In their article, “‘Stumbling Upon Feminism’: Teenage Girls’ Forays into Digital and School-Based Feminisms,” Crystal Kim and Jessica Ringrose discuss the ways in which “dismissive teacher and peer responses” pose a barrier to girls’ use of “social media to combat sexism.” They examine “a feminist society in a girls’ secondary school in England” to show how, despite the encouraging increase in such societies in UK schools and “despite their multifaceted use of social media … to combat sexism” these girls did not regard digital feminism as valid or worthwhile. The authors conclude that adult support for the cultivation of social media “as a legitimate pedagogical space” is essential “for youth engagement with social justice-oriented online content.”
In the next article, “‘Something Good Distracts Us from the Bad:’” Girls Cultivating Disruption,” Crystal Leigh Endsley analyzes “the spoken word poetry of black, brown, and mixed-race high school girls in New Orleans, Louisiana” to showcase how these girls take up the challenge against “the powerful discourses that work to constrain them.” She illustrates how the use of what she calls cultivated disruption in the poems of three girls, aged 14, 15, and 16 respectively, to “link instances of disruption highlighted through their poetry to aspects of their day-to-day experience” as they navigate their developing identities, shows that girls of color are “already practicing poetry as pleasurable and creative survival.”
Jessica Prioletta then brings us back to Canada in her examination of how “the beliefs of preschool teachers that equality is the norm in their classrooms shape play periods in ways that may work to disadvantage girls.” In “Unequal Education in Preschool: Gender at Play,” we come to understand how “liberal notions of equality [reinforce] the traditional gender binary in children’s play” because of the ways in which the equality discourses themselves work to obscure how girls are disadvantaged. Prioletta points out that this male-centered pre-school education must give way to an “ethics of care” if we are to attend successfully to this “gender binary in early learning.”
The last two articles focus on girls and social responsibility. In “Girls’ Work in a Rural Intercultural Setting: Formative Experiences and Identity in Peasant Childhood,” Ana Padawer explores “the meaning of work for girls in rural northeastern Argentina as formative experience that forges their identity as peasants in the contemporary world. This author’s interest in the ways in which young girls participate in the “social reproduction of families” is captured in the details of her ethnographic research on three peasant families. She warns us against romanticizing the participation of the girls in these activities … as part of a socialization process” and makes it clear that this participation must be considered critically as “formative experience in which class, age, gender, and ethnic distinctions define certain tasks as girls’ peasant skills.”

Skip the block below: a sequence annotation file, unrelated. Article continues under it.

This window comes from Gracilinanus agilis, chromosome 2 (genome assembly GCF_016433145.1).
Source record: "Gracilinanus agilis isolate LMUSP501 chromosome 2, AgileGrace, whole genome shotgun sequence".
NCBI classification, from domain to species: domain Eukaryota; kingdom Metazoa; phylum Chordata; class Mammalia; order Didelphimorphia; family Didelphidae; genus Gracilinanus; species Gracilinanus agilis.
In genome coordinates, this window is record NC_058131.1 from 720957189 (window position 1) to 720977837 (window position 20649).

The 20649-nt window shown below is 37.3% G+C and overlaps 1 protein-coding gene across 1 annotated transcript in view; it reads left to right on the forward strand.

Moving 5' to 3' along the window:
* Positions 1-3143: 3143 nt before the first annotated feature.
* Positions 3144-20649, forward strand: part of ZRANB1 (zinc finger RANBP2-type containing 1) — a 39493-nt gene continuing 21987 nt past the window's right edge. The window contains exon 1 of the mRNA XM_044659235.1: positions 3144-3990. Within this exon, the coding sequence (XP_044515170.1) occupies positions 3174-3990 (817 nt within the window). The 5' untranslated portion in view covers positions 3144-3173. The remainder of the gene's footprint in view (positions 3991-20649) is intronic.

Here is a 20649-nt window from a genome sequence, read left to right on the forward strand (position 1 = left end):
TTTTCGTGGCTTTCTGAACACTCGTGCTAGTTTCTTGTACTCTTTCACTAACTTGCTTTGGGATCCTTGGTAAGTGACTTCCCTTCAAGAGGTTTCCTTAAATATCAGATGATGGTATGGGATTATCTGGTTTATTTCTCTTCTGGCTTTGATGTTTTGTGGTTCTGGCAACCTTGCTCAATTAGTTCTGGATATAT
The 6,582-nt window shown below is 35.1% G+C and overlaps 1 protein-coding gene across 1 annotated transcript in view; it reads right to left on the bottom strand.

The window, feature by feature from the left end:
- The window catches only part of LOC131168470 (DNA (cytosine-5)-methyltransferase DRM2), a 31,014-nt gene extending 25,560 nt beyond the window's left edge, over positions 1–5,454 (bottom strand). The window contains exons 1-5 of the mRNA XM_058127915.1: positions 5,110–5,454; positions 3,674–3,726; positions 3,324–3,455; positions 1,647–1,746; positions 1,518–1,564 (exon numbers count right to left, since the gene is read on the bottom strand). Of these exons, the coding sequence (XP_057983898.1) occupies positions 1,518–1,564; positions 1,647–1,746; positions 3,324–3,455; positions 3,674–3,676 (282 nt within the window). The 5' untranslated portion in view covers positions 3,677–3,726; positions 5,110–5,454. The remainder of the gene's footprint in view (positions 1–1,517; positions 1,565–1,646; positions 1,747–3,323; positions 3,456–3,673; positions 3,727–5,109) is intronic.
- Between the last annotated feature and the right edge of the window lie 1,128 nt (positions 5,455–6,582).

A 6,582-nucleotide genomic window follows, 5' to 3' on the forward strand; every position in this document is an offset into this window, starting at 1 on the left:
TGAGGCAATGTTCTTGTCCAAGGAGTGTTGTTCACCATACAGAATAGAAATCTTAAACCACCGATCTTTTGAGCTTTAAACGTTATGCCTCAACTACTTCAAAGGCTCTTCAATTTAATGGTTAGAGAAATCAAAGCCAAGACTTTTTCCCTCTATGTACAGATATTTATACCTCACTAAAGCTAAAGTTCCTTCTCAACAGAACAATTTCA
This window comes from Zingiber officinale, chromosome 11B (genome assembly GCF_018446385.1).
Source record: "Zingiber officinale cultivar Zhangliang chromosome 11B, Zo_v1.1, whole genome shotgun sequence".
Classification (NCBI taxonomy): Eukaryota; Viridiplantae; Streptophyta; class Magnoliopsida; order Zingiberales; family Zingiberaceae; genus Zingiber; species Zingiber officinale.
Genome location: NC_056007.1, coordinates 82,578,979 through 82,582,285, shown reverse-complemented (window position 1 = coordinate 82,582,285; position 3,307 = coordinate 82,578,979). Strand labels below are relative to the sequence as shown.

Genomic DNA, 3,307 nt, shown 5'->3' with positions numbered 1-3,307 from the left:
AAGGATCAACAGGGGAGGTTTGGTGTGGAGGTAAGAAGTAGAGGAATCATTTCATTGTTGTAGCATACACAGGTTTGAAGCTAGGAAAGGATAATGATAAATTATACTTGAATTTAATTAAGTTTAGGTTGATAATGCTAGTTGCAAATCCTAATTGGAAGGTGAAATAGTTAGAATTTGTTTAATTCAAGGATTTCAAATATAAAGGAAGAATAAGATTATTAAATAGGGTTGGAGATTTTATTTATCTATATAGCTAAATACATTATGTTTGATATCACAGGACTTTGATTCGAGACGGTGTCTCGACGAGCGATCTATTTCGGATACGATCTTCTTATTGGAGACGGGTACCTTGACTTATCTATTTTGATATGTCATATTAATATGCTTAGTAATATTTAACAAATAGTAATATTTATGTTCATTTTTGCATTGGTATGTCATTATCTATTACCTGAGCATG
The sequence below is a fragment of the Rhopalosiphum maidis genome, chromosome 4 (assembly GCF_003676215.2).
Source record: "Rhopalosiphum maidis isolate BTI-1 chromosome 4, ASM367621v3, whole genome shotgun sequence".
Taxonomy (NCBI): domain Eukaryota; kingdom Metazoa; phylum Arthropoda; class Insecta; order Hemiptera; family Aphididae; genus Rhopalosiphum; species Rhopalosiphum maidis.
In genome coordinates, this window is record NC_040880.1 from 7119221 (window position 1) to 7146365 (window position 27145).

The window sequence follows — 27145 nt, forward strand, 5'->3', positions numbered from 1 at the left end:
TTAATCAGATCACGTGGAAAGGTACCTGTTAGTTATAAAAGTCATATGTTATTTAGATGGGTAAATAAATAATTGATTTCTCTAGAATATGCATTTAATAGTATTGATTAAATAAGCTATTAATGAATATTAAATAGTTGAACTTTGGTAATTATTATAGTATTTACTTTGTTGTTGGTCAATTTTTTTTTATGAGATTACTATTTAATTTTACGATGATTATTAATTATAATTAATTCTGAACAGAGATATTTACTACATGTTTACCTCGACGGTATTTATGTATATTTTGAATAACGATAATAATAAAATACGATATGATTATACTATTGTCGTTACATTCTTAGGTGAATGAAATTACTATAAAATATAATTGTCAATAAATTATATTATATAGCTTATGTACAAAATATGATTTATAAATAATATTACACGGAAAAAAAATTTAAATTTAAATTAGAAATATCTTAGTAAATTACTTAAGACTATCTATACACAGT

An examination of violent girls in Sweden for whom responsibility is related to both passivity and agency brings this section to a close. In “Being a Responsible Violent Girl? Exploring Female Violence, Self-management, and ADHD,” Hanna Bertilsdotter Rosqvist and Linda Arnell draw our attention to “how young women in Sweden negotiate their gendered subject positions in relation to psychiatric diagnoses, particularly Attention Deficit Hyperactivity Disorder … and the meanings of their own violent acts.” Using discursive psychology, they see responsibility as being “connected to gendered notions of passivity and activity” and self-management. Their interest lies in how “the narratives of ADHD enable the understanding of an intelligible violent self, and therefore make female externalized violence what [they] describe as narrative-able.”
Two book reviews round out this issue. In “Christianity and Sexuality: Girls and Women Forge New Paths,” Sharon Woodill reviews Sonya Sharma’s Good Girls, Good Sex: Women Talk about Church and Sexuality (2015) while in “Interrogating the Intersections of Girls and Sex,” Hanna Retallack discusses Girls & Sex: Navigating the Complicated New Landscape by Peggy Orenstein (2016).